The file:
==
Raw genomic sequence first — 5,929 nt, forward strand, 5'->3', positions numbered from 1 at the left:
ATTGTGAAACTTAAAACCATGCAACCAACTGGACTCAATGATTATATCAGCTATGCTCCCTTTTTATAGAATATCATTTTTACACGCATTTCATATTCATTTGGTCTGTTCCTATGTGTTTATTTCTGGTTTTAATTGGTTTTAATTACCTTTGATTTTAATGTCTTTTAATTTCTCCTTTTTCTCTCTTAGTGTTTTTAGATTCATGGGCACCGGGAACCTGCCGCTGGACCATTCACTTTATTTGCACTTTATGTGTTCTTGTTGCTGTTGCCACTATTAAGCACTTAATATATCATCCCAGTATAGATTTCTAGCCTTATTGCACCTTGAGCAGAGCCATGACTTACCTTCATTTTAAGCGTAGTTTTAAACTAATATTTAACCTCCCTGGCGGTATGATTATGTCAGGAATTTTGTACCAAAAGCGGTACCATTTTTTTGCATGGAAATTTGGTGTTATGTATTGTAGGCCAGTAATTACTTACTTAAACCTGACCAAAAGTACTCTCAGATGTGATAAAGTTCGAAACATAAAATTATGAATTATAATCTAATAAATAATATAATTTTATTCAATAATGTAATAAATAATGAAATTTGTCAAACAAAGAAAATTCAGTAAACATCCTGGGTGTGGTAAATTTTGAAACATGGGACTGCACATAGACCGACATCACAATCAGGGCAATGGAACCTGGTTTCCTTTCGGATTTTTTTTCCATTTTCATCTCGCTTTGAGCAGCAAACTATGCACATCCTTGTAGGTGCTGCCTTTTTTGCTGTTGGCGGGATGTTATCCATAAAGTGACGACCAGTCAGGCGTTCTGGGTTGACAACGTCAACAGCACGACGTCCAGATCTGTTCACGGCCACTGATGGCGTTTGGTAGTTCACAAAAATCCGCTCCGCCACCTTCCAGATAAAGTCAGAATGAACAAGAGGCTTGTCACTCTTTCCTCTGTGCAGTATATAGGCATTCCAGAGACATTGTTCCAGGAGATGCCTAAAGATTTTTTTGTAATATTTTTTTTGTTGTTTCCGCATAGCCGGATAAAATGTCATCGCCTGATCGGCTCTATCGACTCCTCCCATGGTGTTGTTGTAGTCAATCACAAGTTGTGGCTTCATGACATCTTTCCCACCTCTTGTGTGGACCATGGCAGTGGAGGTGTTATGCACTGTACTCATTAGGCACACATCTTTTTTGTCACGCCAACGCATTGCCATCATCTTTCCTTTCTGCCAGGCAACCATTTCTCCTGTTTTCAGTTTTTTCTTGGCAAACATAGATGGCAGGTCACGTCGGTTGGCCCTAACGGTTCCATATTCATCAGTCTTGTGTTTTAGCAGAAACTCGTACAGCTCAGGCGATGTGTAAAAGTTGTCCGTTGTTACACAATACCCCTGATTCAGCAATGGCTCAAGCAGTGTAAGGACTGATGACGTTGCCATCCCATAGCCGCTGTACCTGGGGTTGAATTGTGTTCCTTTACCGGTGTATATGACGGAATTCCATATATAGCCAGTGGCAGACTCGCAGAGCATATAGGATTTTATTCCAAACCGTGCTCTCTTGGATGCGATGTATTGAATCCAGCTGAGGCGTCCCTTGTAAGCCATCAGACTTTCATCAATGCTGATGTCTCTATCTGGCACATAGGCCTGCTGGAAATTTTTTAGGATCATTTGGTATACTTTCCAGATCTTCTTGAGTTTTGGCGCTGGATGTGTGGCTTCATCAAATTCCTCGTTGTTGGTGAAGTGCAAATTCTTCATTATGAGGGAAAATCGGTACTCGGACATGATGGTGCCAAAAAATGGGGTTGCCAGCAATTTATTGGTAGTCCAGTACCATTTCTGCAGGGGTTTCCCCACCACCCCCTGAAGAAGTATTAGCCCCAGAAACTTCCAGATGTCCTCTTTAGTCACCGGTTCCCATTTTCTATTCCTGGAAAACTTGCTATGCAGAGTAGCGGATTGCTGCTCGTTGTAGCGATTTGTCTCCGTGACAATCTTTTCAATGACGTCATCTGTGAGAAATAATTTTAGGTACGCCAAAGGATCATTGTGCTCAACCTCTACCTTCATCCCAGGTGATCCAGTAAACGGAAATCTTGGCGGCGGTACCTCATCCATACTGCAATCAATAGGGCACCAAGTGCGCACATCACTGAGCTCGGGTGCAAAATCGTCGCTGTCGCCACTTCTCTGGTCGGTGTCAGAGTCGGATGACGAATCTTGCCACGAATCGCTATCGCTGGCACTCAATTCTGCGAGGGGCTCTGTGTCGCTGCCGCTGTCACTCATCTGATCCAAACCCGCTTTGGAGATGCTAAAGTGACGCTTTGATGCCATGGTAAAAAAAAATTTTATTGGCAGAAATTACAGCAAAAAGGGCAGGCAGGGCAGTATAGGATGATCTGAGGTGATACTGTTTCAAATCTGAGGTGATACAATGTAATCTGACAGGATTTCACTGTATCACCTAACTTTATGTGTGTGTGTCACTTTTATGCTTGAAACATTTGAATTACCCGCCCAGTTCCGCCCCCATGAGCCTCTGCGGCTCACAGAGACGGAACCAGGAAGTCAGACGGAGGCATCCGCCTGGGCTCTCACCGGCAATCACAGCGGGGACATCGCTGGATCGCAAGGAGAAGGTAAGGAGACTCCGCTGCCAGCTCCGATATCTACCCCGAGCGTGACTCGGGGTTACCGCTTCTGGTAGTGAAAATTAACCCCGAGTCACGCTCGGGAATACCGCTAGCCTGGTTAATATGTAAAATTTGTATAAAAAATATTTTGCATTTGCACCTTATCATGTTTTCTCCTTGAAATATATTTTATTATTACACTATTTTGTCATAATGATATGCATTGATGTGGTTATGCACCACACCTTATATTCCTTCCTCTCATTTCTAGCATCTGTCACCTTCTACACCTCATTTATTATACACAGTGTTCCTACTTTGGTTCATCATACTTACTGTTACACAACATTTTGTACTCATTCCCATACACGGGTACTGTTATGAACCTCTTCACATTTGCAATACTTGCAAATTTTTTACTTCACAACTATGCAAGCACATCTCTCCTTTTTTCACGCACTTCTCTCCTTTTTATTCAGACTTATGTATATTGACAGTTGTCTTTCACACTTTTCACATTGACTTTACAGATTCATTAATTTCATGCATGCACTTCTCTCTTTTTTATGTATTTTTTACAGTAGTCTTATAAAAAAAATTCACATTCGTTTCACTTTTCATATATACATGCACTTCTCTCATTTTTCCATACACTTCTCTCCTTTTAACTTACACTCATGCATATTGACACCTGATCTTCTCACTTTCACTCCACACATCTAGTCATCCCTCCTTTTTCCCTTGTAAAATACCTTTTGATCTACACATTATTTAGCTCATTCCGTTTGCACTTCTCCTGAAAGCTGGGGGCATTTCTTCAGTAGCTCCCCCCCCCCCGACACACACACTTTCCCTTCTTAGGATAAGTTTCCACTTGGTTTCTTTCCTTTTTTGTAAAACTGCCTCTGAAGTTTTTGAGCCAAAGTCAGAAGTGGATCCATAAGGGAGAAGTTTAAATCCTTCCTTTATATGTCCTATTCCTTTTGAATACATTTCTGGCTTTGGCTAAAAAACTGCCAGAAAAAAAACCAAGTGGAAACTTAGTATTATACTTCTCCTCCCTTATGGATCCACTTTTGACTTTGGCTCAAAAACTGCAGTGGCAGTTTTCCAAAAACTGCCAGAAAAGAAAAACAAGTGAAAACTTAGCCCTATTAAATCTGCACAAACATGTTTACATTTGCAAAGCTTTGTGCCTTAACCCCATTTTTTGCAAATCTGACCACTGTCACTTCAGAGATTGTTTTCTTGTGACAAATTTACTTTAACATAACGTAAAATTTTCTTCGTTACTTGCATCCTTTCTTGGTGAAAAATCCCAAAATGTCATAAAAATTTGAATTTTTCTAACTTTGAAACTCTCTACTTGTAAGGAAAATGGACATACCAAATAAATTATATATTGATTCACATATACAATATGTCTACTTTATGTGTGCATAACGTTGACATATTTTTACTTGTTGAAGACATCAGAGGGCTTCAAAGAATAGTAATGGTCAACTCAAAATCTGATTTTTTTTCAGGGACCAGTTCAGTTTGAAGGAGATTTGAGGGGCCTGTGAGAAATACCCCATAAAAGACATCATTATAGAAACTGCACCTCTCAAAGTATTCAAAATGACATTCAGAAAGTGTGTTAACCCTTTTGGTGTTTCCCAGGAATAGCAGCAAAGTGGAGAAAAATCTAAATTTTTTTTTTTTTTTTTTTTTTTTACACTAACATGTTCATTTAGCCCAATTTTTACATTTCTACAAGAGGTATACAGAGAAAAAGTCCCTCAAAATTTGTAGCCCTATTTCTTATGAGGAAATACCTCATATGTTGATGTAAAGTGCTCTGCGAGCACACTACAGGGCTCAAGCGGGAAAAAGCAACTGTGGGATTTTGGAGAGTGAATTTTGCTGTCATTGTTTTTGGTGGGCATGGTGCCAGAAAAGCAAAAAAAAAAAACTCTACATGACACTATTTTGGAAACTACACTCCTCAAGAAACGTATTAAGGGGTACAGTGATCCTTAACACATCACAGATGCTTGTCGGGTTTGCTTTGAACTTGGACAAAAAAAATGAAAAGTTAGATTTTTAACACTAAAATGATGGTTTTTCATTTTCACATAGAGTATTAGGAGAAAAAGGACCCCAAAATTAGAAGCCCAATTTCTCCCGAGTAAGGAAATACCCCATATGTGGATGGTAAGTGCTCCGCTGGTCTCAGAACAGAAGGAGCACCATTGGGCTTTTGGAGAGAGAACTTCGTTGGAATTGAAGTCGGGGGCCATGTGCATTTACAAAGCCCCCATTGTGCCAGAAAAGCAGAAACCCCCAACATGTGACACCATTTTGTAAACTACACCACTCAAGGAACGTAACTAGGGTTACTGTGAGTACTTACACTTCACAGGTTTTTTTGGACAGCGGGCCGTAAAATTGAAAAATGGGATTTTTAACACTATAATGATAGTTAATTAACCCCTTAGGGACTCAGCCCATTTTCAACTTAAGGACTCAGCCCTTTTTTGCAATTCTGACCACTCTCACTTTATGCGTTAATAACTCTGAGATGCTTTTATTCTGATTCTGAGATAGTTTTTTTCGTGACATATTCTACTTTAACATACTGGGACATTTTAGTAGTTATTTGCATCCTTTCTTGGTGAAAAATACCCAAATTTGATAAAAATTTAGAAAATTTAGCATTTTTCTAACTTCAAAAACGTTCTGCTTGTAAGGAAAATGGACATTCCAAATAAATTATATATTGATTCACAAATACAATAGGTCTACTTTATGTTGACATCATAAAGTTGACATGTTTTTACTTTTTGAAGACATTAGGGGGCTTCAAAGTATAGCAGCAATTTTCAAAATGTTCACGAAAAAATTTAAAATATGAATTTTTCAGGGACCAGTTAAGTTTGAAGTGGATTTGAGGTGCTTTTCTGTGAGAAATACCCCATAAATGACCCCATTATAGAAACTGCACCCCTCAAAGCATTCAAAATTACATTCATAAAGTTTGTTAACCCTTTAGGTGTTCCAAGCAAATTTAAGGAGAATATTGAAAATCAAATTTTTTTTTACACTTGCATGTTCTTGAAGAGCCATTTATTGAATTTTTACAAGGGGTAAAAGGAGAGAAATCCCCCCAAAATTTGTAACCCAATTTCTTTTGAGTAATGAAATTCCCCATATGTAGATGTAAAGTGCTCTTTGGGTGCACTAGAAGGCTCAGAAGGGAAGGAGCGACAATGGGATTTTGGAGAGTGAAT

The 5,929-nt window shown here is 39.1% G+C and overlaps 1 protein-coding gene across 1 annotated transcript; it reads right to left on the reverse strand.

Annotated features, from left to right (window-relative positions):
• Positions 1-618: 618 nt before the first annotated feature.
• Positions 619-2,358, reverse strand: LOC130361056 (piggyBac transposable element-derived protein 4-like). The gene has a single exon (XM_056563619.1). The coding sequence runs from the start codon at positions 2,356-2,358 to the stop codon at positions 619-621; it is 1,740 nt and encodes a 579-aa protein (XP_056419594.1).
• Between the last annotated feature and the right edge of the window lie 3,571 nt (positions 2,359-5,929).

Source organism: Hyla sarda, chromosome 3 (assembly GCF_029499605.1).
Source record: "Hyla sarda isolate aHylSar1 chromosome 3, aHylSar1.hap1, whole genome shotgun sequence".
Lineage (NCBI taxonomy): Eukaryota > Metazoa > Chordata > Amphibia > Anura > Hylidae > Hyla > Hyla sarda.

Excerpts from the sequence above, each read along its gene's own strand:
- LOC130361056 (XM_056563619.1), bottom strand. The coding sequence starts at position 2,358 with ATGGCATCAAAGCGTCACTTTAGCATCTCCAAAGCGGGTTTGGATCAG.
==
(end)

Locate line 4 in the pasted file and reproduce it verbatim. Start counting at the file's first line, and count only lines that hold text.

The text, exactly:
Annotated features, from left to right (window-relative positions):